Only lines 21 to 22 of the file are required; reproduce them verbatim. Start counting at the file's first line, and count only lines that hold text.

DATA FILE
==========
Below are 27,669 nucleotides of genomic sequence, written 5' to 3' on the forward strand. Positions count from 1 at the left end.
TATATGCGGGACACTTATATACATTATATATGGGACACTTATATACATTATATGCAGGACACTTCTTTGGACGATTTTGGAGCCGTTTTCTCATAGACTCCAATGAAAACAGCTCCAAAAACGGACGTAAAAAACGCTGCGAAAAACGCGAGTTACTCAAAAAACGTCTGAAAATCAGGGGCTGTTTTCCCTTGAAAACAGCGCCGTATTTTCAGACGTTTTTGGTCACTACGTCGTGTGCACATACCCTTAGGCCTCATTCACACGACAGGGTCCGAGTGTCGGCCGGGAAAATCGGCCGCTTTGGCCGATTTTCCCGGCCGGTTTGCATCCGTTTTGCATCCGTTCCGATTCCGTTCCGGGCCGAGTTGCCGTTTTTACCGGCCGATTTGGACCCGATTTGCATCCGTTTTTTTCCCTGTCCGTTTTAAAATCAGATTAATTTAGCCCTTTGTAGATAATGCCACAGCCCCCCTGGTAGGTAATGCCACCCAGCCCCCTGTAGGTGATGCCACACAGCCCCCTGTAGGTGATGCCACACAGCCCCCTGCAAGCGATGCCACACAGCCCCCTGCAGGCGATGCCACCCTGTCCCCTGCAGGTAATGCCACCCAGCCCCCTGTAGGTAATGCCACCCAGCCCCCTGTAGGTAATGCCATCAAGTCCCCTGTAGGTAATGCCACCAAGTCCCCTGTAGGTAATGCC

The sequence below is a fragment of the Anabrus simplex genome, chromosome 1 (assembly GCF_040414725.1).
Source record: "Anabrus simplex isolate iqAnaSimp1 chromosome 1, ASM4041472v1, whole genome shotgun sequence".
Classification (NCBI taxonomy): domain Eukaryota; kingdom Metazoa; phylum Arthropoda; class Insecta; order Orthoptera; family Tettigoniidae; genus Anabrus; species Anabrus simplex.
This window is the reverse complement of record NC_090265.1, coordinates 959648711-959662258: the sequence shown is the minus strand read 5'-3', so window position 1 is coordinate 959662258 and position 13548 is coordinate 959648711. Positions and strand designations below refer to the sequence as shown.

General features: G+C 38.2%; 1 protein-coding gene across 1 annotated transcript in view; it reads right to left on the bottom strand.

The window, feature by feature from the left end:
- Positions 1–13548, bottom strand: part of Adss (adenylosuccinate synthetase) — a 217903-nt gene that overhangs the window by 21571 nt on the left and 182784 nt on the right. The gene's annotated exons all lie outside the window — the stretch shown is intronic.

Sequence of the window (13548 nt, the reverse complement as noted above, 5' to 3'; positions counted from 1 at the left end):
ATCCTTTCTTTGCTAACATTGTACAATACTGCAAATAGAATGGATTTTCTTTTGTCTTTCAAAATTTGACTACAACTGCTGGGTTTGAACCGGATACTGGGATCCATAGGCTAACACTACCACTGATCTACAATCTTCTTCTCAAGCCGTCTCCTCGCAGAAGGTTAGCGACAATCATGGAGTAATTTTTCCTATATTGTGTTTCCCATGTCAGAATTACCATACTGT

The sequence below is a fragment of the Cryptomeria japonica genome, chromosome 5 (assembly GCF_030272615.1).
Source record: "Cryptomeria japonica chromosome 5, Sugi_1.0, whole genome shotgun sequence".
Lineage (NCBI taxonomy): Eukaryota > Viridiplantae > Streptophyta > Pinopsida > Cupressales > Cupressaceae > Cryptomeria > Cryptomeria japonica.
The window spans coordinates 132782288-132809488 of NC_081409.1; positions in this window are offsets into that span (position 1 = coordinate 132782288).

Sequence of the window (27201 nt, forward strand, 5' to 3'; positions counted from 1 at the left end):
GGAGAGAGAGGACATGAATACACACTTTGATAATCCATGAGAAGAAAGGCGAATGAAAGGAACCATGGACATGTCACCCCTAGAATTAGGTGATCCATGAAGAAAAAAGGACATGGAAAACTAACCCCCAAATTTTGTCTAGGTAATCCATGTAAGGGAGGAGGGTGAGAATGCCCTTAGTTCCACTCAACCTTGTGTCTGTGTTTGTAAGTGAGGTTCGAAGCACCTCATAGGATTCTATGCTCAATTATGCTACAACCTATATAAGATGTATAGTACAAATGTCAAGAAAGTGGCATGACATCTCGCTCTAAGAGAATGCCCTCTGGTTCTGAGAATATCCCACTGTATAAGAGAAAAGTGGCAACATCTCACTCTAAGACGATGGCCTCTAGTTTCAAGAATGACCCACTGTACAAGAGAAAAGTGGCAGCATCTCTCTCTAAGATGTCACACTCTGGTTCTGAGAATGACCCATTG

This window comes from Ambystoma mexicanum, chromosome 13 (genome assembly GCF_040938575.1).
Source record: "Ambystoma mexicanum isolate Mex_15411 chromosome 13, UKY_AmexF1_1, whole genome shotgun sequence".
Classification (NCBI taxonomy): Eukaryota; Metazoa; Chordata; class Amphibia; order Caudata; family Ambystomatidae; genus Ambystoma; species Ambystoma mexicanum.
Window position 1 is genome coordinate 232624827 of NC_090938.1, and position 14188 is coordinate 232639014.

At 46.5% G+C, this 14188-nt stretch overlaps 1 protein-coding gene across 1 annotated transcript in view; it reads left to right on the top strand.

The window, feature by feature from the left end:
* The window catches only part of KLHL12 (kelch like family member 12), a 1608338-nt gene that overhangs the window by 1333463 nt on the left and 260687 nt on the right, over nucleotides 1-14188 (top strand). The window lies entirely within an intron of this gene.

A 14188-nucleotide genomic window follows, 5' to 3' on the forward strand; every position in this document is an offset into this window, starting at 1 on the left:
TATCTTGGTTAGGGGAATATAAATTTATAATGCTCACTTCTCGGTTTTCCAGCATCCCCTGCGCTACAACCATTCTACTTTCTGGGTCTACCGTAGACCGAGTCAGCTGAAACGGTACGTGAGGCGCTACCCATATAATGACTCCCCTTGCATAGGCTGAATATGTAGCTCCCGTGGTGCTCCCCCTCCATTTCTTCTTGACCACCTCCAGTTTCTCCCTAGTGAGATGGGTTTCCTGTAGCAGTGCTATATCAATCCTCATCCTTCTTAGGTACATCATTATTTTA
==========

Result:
Window position 1 is genome coordinate 232624827 of NC_090938.1, and position 14188 is coordinate 232639014.

At 46.5% G+C, this 14188-nt stretch overlaps 1 protein-coding gene across 1 annotated transcript in view; it reads left to right on the top strand.